Lesson 2: Work together with other churches
The interviews also revealed that the pandemic has created more appreciation for the advantages of working together with other churches.
Churches actively supported each other by co-facilitating online church services, sharing information, helping one another interpret government mandates, and praying collectively. Particularly, in remote and rural areas, church leaders noted how important informal meetings of church leaders from different denominations were.
One church leader explained: “We have to work together better, get out of silos and realise that other Christian groups, other churches have learned things that we have not.” Another church leader remarked that denominational boundaries should not be viewed as a barrier to these initiatives. They noted: “Same faith, same message, but a different style of expressing it. […] If different churches can support other churches, it works for both churches.”
The value of interdenominational cooperation extends far beyond the pandemic context. The research encourages churches to foster relationships, partake in collective prayer, and pool strengths and skills to collectively pursue churches’ shared purpose.
Simple and direct translation of physical church activities to online platforms often did not yield optimal outcomes.
Lesson 3: Critically adopt technology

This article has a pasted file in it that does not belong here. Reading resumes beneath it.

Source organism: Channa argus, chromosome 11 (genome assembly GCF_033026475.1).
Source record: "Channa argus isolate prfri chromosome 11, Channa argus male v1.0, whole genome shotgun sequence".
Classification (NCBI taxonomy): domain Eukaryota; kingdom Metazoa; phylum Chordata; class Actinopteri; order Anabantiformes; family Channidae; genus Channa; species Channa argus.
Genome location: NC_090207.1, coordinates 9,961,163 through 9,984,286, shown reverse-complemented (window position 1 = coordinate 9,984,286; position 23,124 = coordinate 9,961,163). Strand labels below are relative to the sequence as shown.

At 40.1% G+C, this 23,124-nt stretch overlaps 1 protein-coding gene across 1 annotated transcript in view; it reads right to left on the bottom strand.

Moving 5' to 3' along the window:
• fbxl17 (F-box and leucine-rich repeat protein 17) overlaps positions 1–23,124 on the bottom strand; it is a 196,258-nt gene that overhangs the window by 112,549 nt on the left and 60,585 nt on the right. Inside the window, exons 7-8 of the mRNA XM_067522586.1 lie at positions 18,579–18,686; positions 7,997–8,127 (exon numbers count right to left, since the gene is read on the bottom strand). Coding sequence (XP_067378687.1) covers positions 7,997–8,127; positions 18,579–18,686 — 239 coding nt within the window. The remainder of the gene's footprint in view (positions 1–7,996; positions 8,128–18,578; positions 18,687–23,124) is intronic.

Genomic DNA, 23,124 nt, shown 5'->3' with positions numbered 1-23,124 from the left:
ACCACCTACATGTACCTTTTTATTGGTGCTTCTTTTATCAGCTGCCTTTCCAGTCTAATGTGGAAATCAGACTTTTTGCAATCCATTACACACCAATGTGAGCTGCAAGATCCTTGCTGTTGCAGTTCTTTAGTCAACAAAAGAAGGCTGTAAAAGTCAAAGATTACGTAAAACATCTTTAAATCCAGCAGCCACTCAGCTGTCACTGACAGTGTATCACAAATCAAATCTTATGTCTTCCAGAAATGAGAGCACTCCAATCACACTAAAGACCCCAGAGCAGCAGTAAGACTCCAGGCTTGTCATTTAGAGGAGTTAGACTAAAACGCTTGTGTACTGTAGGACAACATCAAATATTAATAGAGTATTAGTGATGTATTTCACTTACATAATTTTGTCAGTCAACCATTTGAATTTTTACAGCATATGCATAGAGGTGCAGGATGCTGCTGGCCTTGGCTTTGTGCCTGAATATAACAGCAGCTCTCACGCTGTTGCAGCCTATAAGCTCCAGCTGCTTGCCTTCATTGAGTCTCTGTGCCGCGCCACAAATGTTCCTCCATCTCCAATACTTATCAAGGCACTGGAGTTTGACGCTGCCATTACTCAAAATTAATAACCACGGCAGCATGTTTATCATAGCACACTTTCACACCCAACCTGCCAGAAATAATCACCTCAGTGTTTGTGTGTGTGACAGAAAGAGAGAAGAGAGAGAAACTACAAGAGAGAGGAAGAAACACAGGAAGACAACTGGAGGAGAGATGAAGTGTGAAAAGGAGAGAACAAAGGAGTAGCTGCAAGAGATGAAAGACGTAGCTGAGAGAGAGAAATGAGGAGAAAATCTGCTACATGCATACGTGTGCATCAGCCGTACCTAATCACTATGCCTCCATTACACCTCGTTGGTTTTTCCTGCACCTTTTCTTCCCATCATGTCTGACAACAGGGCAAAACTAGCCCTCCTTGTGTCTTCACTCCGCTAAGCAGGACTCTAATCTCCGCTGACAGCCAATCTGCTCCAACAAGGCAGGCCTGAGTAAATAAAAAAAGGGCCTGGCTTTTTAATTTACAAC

The insights shared by church leaders suggested that the simple and direct translation of physical church activities to online platforms often did not yield optimal outcomes. One church leader explained the challenge as follows: “The problem with what we did was in not recognising that church services have developed over a long period of time and are fundamentally communal in nature, and therefore could not be replicated online.”
Interestingly, church leaders who expressed more satisfaction with their online presence often adopted alternative mindsets and strategies. For example, one church turned the traditional sermon into an interactive dialogue, encouraging church community members to participate by responding to ideas and asking questions during the sermon. Others established online spaces where small groups engaged in activities, such as with collective contemplative silence.
Church leaders embracing these approaches frequently referred to being open-minded and willing to discard elements of traditional approaches. One church leader explained, “[Online church gives] the ability to reach people that we have never been reached before, doing things in ways that have never been done before … I think one of the biggest challenges that faith people had was being told how they could do church.”
Thus, churches wishing to engage in the online realm will greatly benefit from taking the time to think through ways to minister effectively, rather than just streaming their regular service or mass – although that can, of course, greatly benefit those who are physically unable to attend.
We hope these insights will encourage church leaders and will be a starting point for further reflection about the underlying reasons behind current churches’ practices. If you are interested in receiving a digital copy of the full research report “Australian churches during coronatide: Lessons & Opportunities”, please reach out to Pieter-Jan via email at [email protected].
Pieter-Jan Bezemer and Sten Langmann are researchers working at the School of Business Law, Edith Cowan University in Perth, Western Australia.